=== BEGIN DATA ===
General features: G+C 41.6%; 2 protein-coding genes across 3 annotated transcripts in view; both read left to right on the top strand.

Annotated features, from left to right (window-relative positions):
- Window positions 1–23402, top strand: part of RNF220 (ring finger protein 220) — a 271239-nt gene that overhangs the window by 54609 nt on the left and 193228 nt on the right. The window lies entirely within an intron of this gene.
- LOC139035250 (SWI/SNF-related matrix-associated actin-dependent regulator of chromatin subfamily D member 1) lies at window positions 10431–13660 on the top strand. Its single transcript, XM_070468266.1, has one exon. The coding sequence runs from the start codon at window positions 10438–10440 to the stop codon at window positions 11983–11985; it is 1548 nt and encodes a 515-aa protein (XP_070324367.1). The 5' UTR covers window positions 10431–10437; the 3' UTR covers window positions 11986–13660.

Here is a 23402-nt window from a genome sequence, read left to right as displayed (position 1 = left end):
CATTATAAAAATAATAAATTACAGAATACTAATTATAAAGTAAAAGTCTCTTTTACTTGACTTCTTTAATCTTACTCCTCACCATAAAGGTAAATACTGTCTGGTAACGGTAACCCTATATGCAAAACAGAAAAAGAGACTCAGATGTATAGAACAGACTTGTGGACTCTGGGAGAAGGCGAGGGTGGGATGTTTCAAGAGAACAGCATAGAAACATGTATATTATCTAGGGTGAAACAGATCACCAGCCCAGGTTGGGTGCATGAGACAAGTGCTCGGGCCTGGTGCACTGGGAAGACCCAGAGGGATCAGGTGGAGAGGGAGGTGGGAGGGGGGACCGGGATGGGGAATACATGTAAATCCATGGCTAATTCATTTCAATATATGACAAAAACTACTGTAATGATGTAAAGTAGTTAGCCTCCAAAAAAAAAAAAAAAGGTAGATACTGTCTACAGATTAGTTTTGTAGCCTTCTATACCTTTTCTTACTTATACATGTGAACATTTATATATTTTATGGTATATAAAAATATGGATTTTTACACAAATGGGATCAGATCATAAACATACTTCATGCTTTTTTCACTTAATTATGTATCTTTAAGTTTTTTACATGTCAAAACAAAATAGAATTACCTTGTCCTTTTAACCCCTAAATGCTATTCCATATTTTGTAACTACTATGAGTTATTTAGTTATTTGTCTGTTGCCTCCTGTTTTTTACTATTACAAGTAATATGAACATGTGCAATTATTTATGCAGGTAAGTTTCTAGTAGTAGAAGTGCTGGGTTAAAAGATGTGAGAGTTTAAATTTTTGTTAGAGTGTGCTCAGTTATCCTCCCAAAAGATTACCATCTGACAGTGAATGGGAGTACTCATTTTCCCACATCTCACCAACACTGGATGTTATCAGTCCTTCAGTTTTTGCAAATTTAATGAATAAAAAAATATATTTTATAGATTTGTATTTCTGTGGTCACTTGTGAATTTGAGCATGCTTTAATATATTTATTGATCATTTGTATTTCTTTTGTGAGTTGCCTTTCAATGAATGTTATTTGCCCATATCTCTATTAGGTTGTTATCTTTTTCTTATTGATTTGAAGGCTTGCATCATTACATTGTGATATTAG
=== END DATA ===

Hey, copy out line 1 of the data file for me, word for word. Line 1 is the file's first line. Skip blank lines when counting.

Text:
General features: G+C 41.6%; 2 protein-coding genes across 3 annotated transcripts in view; both read left to right on the top strand.